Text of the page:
Uncharted 3: Drake's Deception Gamescom 2011 Preview -- Drake's on a Plane, but Not for LongBy Sinan Kubba - Posted Aug 19, 2011
When last we saw a battered Nathan Drake at this year’s E3, he was once more clinging for dear life in a (once more) very perilous situation. Having stowed away on a cargo plane, Uncharted 3: Drake's Deception's hunky titular hero had just dispatched with a beefy thug of a man by ejecting a motherload of cargo right into the poor sucker’s face, only to be thrown out of the back of the plane as all the cargo came tumbling out, with only a plucky grasp of some cargo netting saving him from the fatal drop below.
Here in Cologne, Naughty Dog’s community strategist Arne Meyer was on-hand to give me a sneak peek into how the rest of that sequence pans out, and how it exactly leads to that promotional image of Drake wandering away from a totally wrecked and ablaze cargo plane in the distance. With the rest of the plane’s crew now fully alerted to what’s been going on in the cargo hold minutes before, what with all the volatile cargo flying around the plane, now Drake doesn’t just have to deal with getting back onto the plane but with avoiding the gunfire raining down from above. As he climbs up the netting, a huge crate flies down, with a quick dodge across saving the explorer’s bacon. One of the gunners above is not so fortunate when he’s thrown overboard by another crate, not that Drake cares when the guy is flung towards him. Drake cheekily grabs the gunner, nicks his machine gun, and kicks him down to the abyss below with a jovial “See yah!”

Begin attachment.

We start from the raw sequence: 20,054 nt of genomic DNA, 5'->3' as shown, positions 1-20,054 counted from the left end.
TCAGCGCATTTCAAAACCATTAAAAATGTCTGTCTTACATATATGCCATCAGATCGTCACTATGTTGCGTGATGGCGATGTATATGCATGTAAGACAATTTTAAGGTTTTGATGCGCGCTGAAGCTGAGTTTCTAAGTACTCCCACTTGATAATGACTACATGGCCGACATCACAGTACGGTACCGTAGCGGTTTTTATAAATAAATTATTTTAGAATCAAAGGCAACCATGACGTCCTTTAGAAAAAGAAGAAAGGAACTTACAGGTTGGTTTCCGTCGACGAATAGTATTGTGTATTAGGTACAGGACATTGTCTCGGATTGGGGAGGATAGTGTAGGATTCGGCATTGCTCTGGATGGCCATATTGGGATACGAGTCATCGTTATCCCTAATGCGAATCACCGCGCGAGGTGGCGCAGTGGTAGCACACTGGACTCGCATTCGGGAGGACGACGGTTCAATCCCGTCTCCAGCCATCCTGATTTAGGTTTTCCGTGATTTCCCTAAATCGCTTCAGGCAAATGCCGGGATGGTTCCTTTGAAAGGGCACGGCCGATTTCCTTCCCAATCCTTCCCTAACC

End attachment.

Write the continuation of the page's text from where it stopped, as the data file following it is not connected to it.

Now armed, Drake is able to surmount the netting, quickly taking down two more gunmen with keffiyeh scarves across their faces, one on either side of him. It’s only been about a minute since Drake was physically on board the cargo plane, but it’s now a very different sight from when he was on last. Cargo is flying about everywhere, from side to side and more crucially down the plane and towards Drake as the plane struggles to stay balanced. The floor is now ablaze with rings of fire; clearly bullets and volatile cargo flying around does not a good mixture make. There’s no time for Drake to contemplate this further, though, as there are still more gunmen to dispatch.
Drake negotiates his way towards the front of the plane, shielding himself from the rings of fire and trying to slide his way through the mass of crates flying around, all while taking aim at the baddies keen to reap some revenge against the American who’s taken down their plane. When Drake does finally find some stable cover to hide behind, suddenly the plane’s lights go haywire, switching off for a few moments and then on again before flashing red as the plane starts to crumble even further.
The lighting effects during this moment are staggering, even with so many objects floating around that plane, along with the fire blazing on it and the colored lighting shining down on it all, the shadowing is still full and smooth, and every lick of flame or shade of light glistens across the bedraggled Drake. Naughty Dog set the graphics bar so damn high with Uncharted 2: Among Thieves, and yet the team has found a whole new level with Uncharted 3, and it is genuinely mind-boggling how they are doing it.